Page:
Much Needed

Given the absence of official income statistics in India, the CES data holds paramount importance, serving as the primary source not only for insights into consumption expenditure but also for gauging poverty levels and household inequality across the nation. Furthermore, CES data plays a pivotal role in updating key economic indicators such as the GDP series and the inflation basket in the country. At present, these indicators remain anchored to the 2011-12 CES, underscoring the significance of an updated CES data in shaping economic policy and analysis.

Former chief statistician of India, Pronab Sen in an interview with Outlook Business last year said the absence of this data was impacting the accuracy of CPI and GDP. “The problem is we cannot change the CPI until we have the consumer expenditure data. That is already 12 years old. We are already way off as it should be revised at least in 5 years. The GDP is even more complex. You need consumer expenditure data but then you need a whole bunch of other survey data to be able to do a GDP based conditioning. That is more problematic, but let us just get the consumer part of it, because that is needed for both,” the statistician had noted.

Economist at Emkay Global, Madhavai Arora also believes the data will be helpful in revising the CPI. “The survey will finally pave way to revise the existing CPI weights as per the new consumption template of rural and urban households. However, there is still some time before the CPI series can be updated.”

On when the overhaul can be expected, Arora says, “Back-to-back surveys need to be completed before the CPI index can be overhauled. The second survey will only be completed in July 2024. And accounting for time lag to compile results and make appropriate changes, the new CPI series could take another one year from then.”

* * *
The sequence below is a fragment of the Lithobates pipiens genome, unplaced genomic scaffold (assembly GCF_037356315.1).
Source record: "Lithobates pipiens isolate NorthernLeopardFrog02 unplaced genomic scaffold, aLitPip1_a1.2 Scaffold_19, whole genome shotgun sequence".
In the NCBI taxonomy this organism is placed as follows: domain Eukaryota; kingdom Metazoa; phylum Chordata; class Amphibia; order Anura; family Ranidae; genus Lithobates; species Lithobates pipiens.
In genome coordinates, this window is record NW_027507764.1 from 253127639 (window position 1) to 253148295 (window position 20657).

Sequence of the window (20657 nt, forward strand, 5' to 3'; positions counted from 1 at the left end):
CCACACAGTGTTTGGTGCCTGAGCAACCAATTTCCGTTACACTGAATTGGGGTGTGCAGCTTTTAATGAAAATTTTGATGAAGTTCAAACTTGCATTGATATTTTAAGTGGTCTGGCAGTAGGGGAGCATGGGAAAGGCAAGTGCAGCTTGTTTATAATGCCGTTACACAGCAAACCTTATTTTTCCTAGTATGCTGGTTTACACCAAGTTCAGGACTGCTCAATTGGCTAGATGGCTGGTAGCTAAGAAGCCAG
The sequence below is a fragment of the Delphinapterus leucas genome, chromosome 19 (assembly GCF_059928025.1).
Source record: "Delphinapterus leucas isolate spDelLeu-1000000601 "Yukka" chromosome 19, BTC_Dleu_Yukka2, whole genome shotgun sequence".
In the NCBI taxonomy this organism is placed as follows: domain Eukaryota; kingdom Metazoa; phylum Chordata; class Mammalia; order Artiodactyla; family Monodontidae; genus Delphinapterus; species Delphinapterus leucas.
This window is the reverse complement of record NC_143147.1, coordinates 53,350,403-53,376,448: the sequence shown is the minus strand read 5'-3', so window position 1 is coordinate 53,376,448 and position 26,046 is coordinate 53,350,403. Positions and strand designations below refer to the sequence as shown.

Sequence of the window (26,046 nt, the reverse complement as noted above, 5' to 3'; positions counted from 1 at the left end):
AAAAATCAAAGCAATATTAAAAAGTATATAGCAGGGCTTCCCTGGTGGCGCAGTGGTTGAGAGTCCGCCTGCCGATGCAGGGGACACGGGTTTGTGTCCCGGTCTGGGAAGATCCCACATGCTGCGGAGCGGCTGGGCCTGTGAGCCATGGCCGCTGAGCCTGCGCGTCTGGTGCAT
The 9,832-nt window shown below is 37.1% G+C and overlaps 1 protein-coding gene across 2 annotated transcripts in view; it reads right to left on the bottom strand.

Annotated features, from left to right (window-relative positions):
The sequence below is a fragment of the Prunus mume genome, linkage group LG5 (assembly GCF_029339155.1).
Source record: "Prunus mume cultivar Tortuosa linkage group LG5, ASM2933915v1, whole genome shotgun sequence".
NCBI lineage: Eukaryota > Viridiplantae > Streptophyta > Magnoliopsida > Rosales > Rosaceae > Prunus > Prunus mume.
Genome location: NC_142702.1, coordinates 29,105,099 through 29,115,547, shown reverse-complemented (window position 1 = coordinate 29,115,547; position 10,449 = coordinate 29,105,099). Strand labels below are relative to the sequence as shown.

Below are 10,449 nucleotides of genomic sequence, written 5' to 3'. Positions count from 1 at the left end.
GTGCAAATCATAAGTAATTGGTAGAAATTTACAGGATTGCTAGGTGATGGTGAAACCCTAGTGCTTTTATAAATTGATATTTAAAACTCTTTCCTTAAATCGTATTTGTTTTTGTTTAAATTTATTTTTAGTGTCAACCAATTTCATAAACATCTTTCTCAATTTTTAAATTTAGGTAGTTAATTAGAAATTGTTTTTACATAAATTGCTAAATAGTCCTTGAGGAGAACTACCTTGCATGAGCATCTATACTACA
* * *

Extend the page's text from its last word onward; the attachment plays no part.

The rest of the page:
The release of the data also comes at a time when economists are attributing weak consumption and demand as a major reason behind the tepid investments by the private-sector in India. However, NSSO, which typically releases the full report with unit-level data, has only released the summary statistics on which a comprehensive analysis is not possible. The data is only good enough to draw comparisons between the consumption expenditure growth under the Modi Government and its predecessors ahead of the Lok Sabha elections this year, due to which the timing of the release of this half data can be questioned.

It was in 2017-18, when the NSO carried out a CES, whose findings however, were disregarded by the government following a leak prior to official release, a decision that drew widespread criticism from independent economists. The government cited data quality issues as the official rationale for discarding the CES results. Nevertheless, leaked findings from the CES then indicated a decline in average consumption in real terms compared to the 2011-12 period.